Friday, 1 April 2016

COAG Farce over

Well the 22 men and 3 women ( yeah, that's right) of COAG met today and as predicted by most political commentators the premiers shot down the PM's stupid idea about state income tax. ( the fact that he and his treasurer have a seemingly dis functional relationship and couldn't agree about whether the states could increase their tax and the truely  cruel and delusional decision that the commonwealth would abandon state schools but fund private schools had a lot to do with its rejection) 
Almost on cue, the conservative premiers went into bat for the PM ( one of them has destroyed TAFE in his state and the other one squandered a mining boom and has left his state an economic basket case) and were even telling the media and the other premiers to stop dwelling on past broken promises! ( By that they mean Abbott and Turnbull's lies from the last election and their obscene 2014 budget) But it was a big victory for common sense and for the Victorian Premier who faced off against the PM and the PM backed down. Still no decision of education funding. That will have to wait until after the election. Turnbull is desperate to have the issue of education funding and the lies they peddled about Gonski at the last election neutralised for the next election. Sadly for them it will not go away but luckily their stupid idea ( not bold or 'pushing the envelope' but ill conceived and STUPID!) about funding state education through new state taxes has been shelved.
COAG, count the women....only 3. 

An extract of an opinion piece from th Age about why children are Australia's greatest asset.

Kids from low socioeconomic backgrounds are our greatest untapped source of potential growth. They are our most undervalued stock.

Forget the minerals under foot, school kids are this country's most valuable resource.

Spare me your fuzzy feelings, your bleeding hearts, your middle class guilt. Investing in public education for disadvantaged students makes solid economic sense.

Of course, a better quality education leads to higher private incomes for individuals. But diverting kids from a path of poverty also saves costs for society, in jobless payments, family support, mental health resourcing, and law and order.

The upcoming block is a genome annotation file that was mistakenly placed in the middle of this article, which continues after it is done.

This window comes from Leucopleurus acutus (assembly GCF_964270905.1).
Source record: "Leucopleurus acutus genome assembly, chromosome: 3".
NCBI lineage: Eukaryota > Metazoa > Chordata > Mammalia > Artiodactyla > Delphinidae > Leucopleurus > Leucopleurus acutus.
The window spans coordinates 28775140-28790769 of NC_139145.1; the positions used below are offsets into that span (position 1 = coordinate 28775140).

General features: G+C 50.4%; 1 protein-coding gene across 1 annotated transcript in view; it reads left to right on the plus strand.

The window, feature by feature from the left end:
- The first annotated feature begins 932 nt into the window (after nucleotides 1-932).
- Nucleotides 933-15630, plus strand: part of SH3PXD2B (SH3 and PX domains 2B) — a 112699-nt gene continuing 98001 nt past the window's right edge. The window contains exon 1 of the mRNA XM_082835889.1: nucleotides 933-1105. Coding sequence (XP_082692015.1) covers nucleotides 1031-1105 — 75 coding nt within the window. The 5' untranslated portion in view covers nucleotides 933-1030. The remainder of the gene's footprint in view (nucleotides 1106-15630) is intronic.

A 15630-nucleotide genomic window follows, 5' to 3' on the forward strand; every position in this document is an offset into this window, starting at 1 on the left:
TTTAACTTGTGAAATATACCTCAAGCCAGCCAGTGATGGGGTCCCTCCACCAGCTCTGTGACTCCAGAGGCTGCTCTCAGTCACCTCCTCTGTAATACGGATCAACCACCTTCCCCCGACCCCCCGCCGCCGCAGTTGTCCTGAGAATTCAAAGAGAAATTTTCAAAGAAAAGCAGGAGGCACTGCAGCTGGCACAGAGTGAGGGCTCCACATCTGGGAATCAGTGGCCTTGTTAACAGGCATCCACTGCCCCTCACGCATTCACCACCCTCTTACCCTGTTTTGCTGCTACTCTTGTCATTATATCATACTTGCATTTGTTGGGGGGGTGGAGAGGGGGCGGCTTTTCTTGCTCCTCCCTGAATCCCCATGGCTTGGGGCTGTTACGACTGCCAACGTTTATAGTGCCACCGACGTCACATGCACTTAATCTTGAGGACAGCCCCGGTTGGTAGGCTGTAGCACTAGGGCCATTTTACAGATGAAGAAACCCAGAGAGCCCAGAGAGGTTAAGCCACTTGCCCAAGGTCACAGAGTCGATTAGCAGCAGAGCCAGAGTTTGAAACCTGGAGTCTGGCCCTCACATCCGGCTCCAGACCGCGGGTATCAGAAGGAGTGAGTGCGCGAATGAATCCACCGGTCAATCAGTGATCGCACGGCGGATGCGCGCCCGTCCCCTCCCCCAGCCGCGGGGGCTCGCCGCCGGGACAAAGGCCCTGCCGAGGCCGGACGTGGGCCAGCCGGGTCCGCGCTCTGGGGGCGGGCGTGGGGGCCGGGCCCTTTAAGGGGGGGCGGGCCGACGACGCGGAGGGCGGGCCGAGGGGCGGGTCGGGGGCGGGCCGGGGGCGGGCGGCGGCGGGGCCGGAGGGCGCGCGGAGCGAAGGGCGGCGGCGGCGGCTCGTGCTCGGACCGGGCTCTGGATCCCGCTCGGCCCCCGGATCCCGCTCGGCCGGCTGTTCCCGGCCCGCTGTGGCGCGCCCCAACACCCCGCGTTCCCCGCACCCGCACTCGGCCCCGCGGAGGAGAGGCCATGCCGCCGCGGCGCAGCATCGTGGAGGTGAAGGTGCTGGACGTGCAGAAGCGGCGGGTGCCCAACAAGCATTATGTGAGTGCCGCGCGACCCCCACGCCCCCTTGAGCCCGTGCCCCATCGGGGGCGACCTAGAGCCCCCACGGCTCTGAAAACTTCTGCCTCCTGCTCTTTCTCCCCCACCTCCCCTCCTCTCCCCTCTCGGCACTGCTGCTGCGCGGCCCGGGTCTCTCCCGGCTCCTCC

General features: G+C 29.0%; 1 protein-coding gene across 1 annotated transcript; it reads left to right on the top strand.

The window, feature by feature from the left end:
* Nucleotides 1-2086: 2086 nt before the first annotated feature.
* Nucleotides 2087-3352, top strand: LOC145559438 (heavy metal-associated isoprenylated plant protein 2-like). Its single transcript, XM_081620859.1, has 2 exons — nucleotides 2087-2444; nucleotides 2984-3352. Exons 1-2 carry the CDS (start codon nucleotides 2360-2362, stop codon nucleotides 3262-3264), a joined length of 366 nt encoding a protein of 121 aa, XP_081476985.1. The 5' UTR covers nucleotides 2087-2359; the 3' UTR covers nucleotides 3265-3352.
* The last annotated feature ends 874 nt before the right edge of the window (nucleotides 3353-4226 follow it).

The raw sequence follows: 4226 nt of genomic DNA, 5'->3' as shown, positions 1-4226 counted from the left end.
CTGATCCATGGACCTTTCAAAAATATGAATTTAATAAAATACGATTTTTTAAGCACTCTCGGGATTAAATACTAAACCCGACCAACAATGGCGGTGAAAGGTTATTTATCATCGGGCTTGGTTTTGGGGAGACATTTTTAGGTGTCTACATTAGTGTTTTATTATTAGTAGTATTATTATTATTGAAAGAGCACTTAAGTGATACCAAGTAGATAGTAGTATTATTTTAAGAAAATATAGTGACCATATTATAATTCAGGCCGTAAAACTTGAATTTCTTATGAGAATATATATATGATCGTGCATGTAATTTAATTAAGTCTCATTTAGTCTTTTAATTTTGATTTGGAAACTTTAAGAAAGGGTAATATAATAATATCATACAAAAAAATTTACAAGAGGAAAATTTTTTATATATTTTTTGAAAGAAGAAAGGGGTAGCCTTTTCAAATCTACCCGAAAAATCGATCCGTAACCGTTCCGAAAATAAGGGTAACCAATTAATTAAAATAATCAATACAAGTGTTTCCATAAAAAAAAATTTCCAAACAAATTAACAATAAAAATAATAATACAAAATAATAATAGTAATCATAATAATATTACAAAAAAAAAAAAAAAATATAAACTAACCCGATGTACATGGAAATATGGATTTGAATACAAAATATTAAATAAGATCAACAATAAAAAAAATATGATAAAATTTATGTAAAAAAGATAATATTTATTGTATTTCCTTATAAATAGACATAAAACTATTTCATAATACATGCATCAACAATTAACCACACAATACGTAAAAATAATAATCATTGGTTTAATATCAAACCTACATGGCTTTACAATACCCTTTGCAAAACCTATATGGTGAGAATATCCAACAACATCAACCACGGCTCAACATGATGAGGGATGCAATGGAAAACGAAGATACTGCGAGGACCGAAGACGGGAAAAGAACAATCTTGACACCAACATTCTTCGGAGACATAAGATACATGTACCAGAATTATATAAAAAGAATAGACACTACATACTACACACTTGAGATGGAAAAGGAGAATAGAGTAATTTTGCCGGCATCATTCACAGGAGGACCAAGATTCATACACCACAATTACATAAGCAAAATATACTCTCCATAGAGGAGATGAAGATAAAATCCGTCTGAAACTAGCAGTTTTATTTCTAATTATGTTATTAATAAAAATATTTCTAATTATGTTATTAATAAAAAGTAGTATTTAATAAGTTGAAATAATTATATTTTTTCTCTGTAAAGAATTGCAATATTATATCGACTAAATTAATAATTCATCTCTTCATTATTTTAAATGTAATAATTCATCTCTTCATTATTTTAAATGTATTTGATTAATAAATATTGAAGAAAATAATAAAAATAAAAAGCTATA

A new report by Red Cross released on Thursday highlights the inefficiency and waste of spending $3.4 billion a year on prisons, when the money would be better spent on early interventions in highly vulnerable communities to limit crime in the first place.

There's no great mystery here. Disadvantage doesn't hide. We know where it lives.

It lives in communities with little access to jobs, dilapidated housing stock and high rates of drug abuse, family breakdown and youth crime.

High crime rates in Australia are highly concentrated in small geographical areas of structural disadvantage. "Chronic offenders are not randomly distributed geographically but rather ... chronic offenders are likely to live in specific postcodes," the report finds.

Those postcodes are more likely to be remote, have low socio-economic status, high poverty and high concentrations of ethnic minorities.

Our pockets of disadvantage are hidden in plain sight.

Red Cross is calling for a proportion of the money that would otherwise have been spent on prisons to be spent on preventative community measures to address the root causes of crime – an idea called "justice reinvestment".

You can lock up the inhabitants. Or you can change the communities.

And a large part of the change comes by investing in high quality free education.

Which, of course, was the major finding of the Gonski report: that education dollars should be better targeted at those in need.

It doesn't mean spending taxpayer funds on kids who will do fine anyway. We don't need to spend money on overvalued stocks going to Cranbrook. Those kids will be fine. They are not at high risk of living lives of poverty, disadvantage, crime and misery.

Gonski recommended a new schooling resource standard, based on a minimum per student amount, plus percentage loadings for school size and location, low socio-economic status, low English proficiency and number of indigenous students or students with disability.

The Gillard and Rudd governments adopted the policy findings and promised the money. Abbott and Turnbull have turned their backs on delivering the last two years of funding.

In doing so, and in his new-found desire to have the federal government exit schools funding, Turnbull looks set to abandon the one area of policy that could fix all his other problems. Want to innovate? Educate. Want to create the jobs of the future? Educate. Want more tax revenue? Educate.

Investments in our human capital offer the best returns around.

Quite why Turnbull would choose to vacate this most powerful space for microeconomic reform is unclear. Perhaps he believes it's a policy area best handled by the states. But that displays a lack of confidence in his own level of government and a faith in state governments' abilities not matched by his recent rhetoric.

Investing in our most vulnerable kids remains the best social investment strategy around. Only a foolish investor would turn his back on it.

 @theage on Twitter | theageAustralia on Facebook

Turnbull's own words come back to haunt him.....from 1976!

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